The challenges: choosing a story and meeting the deadline
Sometimes it is in the most unusual of situations that people come up with the most interesting of things. You might just be out socially and someone will tell you something which leads to a very important story. You have to follow up every lead you get: it might just fall away into the sands, but it might be the source of a good story. You would also have to establish why someone was telling you a particular story. Journalists are used by sources who have grudges and so on. Everyone telling you a story has some motive - usually those stories involving corruption are rooted in an old row. However, when you get stories on something like the health services, for example, that would tend to come from people who have felt an injustice has been perpetrated, that they haven't been treated properly by the State, and they want the truth told.
In my day I have exposed stories which involve some wrongdoing, and you will meet with hostility in a situation like that. But it's never descended into anything more than clear hostility. You have to be sensitive when you're writing certain stories. You've got to give people the benefit of the doubt and tread carefully - I'm not in the "sensational" business and I don't like to rush to print with a story until it has been properly checked out.
Still, there is inevitably someone somewhere who won't want an issue exposed. If these stories didn't have any serious implications, you wouldn't have journalists in countries across the world being killed and locked up for writing stories which reveal corruption. We have even had a journalist killed in Ireland by people who didn't like what she was doing.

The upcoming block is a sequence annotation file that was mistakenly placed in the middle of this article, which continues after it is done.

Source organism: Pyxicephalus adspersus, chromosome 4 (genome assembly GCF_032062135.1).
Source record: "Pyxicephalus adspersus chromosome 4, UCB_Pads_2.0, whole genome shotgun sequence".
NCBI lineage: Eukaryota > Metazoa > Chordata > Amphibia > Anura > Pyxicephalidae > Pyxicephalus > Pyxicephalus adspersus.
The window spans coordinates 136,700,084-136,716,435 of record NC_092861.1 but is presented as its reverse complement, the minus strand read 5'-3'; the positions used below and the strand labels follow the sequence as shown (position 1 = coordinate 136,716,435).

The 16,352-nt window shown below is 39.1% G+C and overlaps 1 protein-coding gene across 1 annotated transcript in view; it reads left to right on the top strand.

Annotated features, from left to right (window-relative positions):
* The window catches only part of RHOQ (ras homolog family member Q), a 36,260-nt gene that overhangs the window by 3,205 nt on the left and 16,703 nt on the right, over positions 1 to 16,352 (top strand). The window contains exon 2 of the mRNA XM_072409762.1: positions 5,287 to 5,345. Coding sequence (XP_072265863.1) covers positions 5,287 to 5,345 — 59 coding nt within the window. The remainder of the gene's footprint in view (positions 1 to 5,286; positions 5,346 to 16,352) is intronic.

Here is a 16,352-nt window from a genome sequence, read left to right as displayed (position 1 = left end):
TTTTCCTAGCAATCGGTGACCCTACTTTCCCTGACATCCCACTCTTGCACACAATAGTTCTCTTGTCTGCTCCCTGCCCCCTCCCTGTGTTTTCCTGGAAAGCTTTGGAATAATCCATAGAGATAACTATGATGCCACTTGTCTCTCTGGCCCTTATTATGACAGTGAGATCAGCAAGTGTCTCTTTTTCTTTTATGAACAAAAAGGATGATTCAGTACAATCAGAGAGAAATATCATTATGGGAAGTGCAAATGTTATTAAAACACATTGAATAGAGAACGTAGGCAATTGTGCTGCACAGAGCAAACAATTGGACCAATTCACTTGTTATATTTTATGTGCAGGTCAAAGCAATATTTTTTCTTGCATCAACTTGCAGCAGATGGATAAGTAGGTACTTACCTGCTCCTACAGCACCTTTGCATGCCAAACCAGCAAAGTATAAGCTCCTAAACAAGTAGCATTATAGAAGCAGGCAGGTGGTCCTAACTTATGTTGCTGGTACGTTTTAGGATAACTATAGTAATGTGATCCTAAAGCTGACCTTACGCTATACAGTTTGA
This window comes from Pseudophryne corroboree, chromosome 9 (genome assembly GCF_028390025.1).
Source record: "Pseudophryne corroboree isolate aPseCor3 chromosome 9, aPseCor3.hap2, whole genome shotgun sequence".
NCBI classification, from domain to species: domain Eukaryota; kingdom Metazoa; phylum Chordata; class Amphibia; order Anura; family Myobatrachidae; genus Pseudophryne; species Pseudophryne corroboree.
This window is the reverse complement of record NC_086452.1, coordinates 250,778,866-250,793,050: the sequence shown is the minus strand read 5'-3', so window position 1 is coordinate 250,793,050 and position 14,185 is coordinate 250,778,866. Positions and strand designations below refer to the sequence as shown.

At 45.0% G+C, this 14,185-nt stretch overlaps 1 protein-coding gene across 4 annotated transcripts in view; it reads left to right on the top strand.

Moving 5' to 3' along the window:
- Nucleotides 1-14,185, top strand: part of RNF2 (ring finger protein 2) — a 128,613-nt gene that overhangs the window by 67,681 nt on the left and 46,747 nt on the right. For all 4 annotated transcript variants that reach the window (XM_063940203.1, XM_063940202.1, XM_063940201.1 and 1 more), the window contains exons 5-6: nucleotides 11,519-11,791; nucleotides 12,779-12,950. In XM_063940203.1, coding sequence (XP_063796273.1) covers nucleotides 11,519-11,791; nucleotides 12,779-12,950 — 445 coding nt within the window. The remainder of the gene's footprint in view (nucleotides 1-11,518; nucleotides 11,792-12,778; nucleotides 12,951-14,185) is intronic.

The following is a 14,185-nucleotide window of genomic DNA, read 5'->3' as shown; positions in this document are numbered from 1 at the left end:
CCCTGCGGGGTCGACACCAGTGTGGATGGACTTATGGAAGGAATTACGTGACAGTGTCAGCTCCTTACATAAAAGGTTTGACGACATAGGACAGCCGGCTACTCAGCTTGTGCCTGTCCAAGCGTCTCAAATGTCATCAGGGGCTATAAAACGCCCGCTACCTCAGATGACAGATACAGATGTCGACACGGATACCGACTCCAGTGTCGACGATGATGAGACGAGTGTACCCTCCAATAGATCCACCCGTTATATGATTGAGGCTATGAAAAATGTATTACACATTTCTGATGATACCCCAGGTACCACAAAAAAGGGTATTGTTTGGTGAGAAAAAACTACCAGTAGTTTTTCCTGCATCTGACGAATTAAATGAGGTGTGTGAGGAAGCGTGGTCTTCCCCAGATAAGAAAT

At any one time I would be working on up to 10 stories. You've to get at least one of those done every week, so I would have to figure out which I'm most likely to get done for any given Sunday and focus on that. There is no typical day with journalism. It just isn't your standard nine to five sort of job and you never know what the day might bring. Although, saying that, at the moment my day is fairly routine. In the morning I head down to the tribunal at Dublin Castle, spend the rest of the day following up other stories and then in the evening I'm doing some work with Today FM on the events of the day at the tribunal. Although it is a bit more routine than usual, there are still new issues being raised at every session, and you don't necessarily know what to expect.
Apart from sources, you would get stories from the courts for instance, or gardai if you're involved in crime writing. The Freedom of Information Act, which gives us access to a wide range of government documents, is a revolutionary tool for investigative journalists - though as yet we don't really use it as much as we should.
I'm not sure why I became a journalist. I'd always had an interest in politics, and I am very inquisitive, I suppose. Working as an investigative journalist is challenging, interesting and exciting. You get a lot of satisfaction from uncovering a story and writing it in a way which makes interesting reading. It can be rewarding to be the first to expose a story of public significance. There can be boring moments in between; you have to sit around at court cases and tribunals for days on end and follow a lot of stories to no avail. But the worst thing about the job is the pressure of the deadline. This is Friday, the paper is due out in two days' time, and I'm sitting here looking at a blank screen . . .
In an interview with Jackie Bourke